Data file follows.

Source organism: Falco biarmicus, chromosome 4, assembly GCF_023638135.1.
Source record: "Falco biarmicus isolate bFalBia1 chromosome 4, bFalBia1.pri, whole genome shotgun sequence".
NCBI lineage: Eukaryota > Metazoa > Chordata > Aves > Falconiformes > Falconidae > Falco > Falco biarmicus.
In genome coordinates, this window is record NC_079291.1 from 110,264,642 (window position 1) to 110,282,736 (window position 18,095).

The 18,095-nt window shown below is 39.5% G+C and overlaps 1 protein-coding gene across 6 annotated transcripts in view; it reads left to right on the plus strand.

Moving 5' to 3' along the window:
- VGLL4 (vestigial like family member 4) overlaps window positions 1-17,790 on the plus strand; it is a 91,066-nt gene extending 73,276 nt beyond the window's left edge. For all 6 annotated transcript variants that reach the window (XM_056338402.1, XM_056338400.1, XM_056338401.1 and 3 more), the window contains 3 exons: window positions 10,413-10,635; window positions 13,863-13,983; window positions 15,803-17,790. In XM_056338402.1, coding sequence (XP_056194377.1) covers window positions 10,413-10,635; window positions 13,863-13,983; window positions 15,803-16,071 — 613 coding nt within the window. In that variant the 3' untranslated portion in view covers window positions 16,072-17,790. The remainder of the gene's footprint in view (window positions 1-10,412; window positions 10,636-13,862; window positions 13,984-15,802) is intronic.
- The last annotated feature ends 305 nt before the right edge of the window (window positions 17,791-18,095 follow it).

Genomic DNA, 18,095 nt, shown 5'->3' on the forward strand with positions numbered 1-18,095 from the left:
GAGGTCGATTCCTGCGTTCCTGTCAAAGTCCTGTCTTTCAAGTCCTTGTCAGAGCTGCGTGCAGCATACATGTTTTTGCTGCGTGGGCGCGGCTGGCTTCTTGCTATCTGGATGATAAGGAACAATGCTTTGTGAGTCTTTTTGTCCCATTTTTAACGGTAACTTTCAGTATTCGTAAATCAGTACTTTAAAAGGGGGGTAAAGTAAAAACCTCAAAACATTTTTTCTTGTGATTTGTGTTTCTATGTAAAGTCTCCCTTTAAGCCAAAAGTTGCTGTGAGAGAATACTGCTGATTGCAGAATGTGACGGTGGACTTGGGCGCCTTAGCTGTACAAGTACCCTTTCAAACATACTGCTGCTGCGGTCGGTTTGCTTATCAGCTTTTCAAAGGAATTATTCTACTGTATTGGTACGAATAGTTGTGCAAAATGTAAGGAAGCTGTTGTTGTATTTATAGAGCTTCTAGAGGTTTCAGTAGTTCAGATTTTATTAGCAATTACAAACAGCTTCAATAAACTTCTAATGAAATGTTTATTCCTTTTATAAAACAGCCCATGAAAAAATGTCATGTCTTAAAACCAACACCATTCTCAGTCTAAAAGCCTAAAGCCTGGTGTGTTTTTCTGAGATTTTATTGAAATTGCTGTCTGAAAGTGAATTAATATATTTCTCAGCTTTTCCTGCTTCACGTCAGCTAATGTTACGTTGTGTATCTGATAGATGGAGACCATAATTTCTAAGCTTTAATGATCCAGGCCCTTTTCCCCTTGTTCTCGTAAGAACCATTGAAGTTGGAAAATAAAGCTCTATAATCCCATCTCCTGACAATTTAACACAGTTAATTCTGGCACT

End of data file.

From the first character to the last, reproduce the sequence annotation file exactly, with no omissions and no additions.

Source organism: Falco biarmicus, chromosome 4, assembly GCF_023638135.1.
Source record: "Falco biarmicus isolate bFalBia1 chromosome 4, bFalBia1.pri, whole genome shotgun sequence".
NCBI lineage: Eukaryota > Metazoa > Chordata > Aves > Falconiformes > Falconidae > Falco > Falco biarmicus.
In genome coordinates, this window is record NC_079291.1 from 110,264,642 (window position 1) to 110,282,736 (window position 18,095).

The 18,095-nt window shown below is 39.5% G+C and overlaps 1 protein-coding gene across 6 annotated transcripts in view; it reads left to right on the plus strand.

Moving 5' to 3' along the window:
- VGLL4 (vestigial like family member 4) overlaps window positions 1-17,790 on the plus strand; it is a 91,066-nt gene extending 73,276 nt beyond the window's left edge. For all 6 annotated transcript variants that reach the window (XM_056338402.1, XM_056338400.1, XM_056338401.1 and 3 more), the window contains 3 exons: window positions 10,413-10,635; window positions 13,863-13,983; window positions 15,803-17,790. In XM_056338402.1, coding sequence (XP_056194377.1) covers window positions 10,413-10,635; window positions 13,863-13,983; window positions 15,803-16,071 — 613 coding nt within the window. In that variant the 3' untranslated portion in view covers window positions 16,072-17,790. The remainder of the gene's footprint in view (window positions 1-10,412; window positions 10,636-13,862; window positions 13,984-15,802) is intronic.
- The last annotated feature ends 305 nt before the right edge of the window (window positions 17,791-18,095 follow it).

Genomic DNA, 18,095 nt, shown 5'->3' on the forward strand with positions numbered 1-18,095 from the left:
GAGGTCGATTCCTGCGTTCCTGTCAAAGTCCTGTCTTTCAAGTCCTTGTCAGAGCTGCGTGCAGCATACATGTTTTTGCTGCGTGGGCGCGGCTGGCTTCTTGCTATCTGGATGATAAGGAACAATGCTTTGTGAGTCTTTTTGTCCCATTTTTAACGGTAACTTTCAGTATTCGTAAATCAGTACTTTAAAAGGGGGGTAAAGTAAAAACCTCAAAACATTTTTTCTTGTGATTTGTGTTTCTATGTAAAGTCTCCCTTTAAGCCAAAAGTTGCTGTGAGAGAATACTGCTGATTGCAGAATGTGACGGTGGACTTGGGCGCCTTAGCTGTACAAGTACCCTTTCAAACATACTGCTGCTGCGGTCGGTTTGCTTATCAGCTTTTCAAAGGAATTATTCTACTGTATTGGTACGAATAGTTGTGCAAAATGTAAGGAAGCTGTTGTTGTATTTATAGAGCTTCTAGAGGTTTCAGTAGTTCAGATTTTATTAGCAATTACAAACAGCTTCAATAAACTTCTAATGAAATGTTTATTCCTTTTATAAAACAGCCCATGAAAAAATGTCATGTCTTAAAACCAACACCATTCTCAGTCTAAAAGCCTAAAGCCTGGTGTGTTTTTCTGAGATTTTATTGAAATTGCTGTCTGAAAGTGAATTAATATATTTCTCAGCTTTTCCTGCTTCACGTCAGCTAATGTTACGTTGTGTATCTGATAGATGGAGACCATAATTTCTAAGCTTTAATGATCCAGGCCCTTTTCCCCTTGTTCTCGTAAGAACCATTGAAGTTGGAAAATAAAGCTCTATAATCCCATCTCCTGACAATTTAACACAGTTAATTCTGGCACT